Some believe that a recent Ninth Circuit holding could turn sharing passwords into a federal crime under the Computer Fraud and Abuse Act.

And another Ninth Circuit opinion sided with Facebook in a closely-watched case interpreting the same federal law, this

04_21_Apr_SociallyAware_v6_Page_01The latest issue of our Socially Aware newsletter is now available here.

In this issue of Socially Aware, our Burton Award winning guide to the law and business of social media. In this edition, we discuss what a company can do to help protect the likes, followers, views, tweets and shares that constitute

Internet of things synchronized by smart phone isometric poster vector illustration

In an article published here in January we addressed some of the more significant Internet of Things (IoT) -specific standards and initiatives and emphasized the importance of interoperability as central to the growth and success of the products and services that leverage the IoT.  In this follow-up piece, we provide a detailed update regarding one of the leading efforts around standardization, the Open Connectivity Forum (OCF). We also cover three additional industry standards that have particular potential when used in IoT: Bluetooth Low Energy, Wi-Fi (including 5G) and Blockchain.

“Fragmentation is the Enemy”

On February 19, 2016, the Open Connectivity Forum (OCF), a new standards effort for the IoT, was announced. Led by Intel, Qualcomm, ARRIS, CableLabs, Cisco, Electrolux, GE Digital,  Microsoft and Samsung, the OCF reportedly seeks to merge the current efforts towards standards development in the IoT, uniting the former Open Interconnect Consortium with companies at all levels, and is “dedicated to providing this key interoperability element of an IoT solution.” The initiative hopes to circumvent the expenditure of time and resources in building consensus between multiple standards approaches, accelerating innovation and assisting developers create solutions that map to one open IoT interoperability specification.  Emphasizing this point, Qualcomm recently published on its website that “fragmentation is the enemy of IoT.” The OCF sponsors the IoTivity open source project (covered in Part 1 of this Alert) which includes a reference implementation of the OCF specification licensed under the open source Apache 2.0 license.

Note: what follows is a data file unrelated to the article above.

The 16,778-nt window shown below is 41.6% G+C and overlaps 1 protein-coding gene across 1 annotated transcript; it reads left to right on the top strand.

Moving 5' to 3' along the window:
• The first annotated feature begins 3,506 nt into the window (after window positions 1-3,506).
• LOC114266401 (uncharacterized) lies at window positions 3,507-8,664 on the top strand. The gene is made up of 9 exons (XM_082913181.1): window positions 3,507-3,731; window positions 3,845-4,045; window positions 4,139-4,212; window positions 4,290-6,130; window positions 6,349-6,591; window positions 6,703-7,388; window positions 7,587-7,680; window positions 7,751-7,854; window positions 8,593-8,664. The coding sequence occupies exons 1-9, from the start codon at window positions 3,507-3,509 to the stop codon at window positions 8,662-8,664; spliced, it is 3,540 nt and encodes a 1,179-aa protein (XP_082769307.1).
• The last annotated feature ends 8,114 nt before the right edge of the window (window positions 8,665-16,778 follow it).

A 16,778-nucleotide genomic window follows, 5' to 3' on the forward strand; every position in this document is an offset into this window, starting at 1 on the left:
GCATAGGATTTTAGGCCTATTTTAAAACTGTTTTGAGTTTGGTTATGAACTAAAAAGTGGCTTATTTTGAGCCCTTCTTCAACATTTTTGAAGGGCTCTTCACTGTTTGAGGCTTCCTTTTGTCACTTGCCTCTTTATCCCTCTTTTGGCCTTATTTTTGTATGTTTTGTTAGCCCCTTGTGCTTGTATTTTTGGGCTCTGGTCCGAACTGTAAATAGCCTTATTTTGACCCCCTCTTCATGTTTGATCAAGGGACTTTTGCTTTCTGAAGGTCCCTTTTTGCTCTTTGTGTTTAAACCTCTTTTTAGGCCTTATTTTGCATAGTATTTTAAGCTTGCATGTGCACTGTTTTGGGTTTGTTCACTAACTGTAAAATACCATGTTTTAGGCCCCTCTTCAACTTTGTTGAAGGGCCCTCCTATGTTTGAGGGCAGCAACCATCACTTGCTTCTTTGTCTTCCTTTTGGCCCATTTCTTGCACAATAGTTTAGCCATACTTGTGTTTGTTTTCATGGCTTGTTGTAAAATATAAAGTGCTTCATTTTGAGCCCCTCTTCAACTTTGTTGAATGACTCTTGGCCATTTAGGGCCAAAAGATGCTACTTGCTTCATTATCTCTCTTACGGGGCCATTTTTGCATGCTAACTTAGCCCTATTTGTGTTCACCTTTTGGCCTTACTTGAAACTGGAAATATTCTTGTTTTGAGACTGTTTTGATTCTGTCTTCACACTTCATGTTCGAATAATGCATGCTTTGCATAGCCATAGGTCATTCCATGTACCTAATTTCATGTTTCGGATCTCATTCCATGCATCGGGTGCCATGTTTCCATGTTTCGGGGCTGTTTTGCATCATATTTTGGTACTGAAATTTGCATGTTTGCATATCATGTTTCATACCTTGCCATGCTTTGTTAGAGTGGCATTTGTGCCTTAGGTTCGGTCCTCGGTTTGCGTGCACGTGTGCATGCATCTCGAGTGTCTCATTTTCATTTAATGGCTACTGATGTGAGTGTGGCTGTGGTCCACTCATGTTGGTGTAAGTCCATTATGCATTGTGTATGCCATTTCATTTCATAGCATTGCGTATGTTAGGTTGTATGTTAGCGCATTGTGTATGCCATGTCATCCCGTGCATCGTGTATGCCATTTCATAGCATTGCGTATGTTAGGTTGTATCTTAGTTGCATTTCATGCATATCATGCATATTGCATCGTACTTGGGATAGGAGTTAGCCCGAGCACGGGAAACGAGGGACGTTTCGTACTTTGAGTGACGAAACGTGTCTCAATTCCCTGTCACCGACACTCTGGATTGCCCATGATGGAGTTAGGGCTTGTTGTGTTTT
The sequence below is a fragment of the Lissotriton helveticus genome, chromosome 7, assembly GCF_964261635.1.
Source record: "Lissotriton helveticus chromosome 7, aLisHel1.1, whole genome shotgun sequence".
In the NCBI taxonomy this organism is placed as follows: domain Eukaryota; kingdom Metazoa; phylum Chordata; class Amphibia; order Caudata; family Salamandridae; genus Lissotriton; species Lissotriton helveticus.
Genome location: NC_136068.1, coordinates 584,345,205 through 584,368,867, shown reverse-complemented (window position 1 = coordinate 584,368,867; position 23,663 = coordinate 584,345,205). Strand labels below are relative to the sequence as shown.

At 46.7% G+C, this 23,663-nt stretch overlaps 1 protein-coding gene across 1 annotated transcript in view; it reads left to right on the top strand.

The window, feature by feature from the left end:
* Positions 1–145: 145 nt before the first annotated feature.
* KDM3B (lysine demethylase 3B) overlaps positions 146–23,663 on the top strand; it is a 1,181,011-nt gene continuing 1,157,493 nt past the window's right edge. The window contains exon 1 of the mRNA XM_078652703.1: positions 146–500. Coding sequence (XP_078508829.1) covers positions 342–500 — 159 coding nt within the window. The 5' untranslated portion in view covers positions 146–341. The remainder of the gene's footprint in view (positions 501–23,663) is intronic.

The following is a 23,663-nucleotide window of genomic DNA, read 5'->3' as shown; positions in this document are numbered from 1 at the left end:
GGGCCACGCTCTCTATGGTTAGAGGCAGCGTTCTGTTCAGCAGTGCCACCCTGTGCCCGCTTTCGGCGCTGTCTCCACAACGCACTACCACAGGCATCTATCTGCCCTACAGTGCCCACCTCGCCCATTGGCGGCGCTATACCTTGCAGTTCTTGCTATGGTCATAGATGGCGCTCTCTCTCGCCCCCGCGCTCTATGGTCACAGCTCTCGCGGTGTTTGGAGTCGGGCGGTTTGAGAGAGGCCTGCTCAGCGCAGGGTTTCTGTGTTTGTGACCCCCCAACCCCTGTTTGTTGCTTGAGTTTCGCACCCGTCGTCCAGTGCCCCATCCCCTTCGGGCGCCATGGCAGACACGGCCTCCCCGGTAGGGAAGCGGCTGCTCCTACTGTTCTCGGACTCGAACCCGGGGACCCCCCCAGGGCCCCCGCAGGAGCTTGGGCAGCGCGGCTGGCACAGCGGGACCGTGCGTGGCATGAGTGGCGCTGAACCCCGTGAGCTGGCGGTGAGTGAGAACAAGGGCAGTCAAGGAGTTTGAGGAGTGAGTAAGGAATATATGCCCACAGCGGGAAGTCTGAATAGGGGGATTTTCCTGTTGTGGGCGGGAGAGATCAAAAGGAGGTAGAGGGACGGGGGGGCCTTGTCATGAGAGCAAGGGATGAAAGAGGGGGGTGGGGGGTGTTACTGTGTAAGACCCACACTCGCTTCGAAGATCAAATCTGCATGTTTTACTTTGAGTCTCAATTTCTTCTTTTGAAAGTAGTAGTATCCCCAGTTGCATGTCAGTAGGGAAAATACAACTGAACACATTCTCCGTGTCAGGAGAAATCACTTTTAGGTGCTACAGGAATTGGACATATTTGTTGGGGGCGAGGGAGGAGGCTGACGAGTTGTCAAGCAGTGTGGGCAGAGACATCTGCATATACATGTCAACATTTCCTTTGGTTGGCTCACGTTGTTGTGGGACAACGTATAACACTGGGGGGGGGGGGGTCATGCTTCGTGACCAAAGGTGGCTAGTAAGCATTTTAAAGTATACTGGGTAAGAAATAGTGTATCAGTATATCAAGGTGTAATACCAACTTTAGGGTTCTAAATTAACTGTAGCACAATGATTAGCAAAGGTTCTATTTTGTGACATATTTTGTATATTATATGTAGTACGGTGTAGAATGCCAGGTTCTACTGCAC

OCF Intellectual Property Policy

The Intellectual Property Policy adopted by the OCF shows a high level of attention to detail, thoroughness and nuance. Those considering joining would be well-advised to get some help in understanding how these terms will apply to their specific intellectual property portfolio, products, components and services. We have chosen to take a deeper dive into the intellectual property policy for this standard because the details of the policy reveal a number of areas of focus of the founding members.

While the policy imposes obligations on members as well as their affiliates to grant licenses under copyrights and patents, the scope and cost of those licenses will depend on a number of specifics that will vary depending on the precise contours of the final specifications. Members are required to represent that they are authorized to bind their affiliates to the terms of the policy, including parent and sister companies.

1. Patent Claims Captured. The patent claims captured by the policy are limited in a number of ways:

  • The only claims captured are those that would be necessarily infringed by implementing the mandatory portions of the specifications within the bounds of a tightly defined scope that ties specifically to enabling the compliant portions of products to interoperate, interconnect or communicate.
  • Necessary infringement is defined as there being no “commercially reasonable” non-infringing alternative for this enablement. The policy requires that any transfer of these necessary patent claims to unaffiliated third parties must be subject to the terms and conditions of the policy, and transfer or assignment agreements must explicitly address the fact that the transfer or assignment is subject to existing licenses and obligations imposed by standards bodies such as OCF. Those who practice in the merger and acquisition arena will want to take note of the potential issues for both sellers and acquirers in light of these requirements.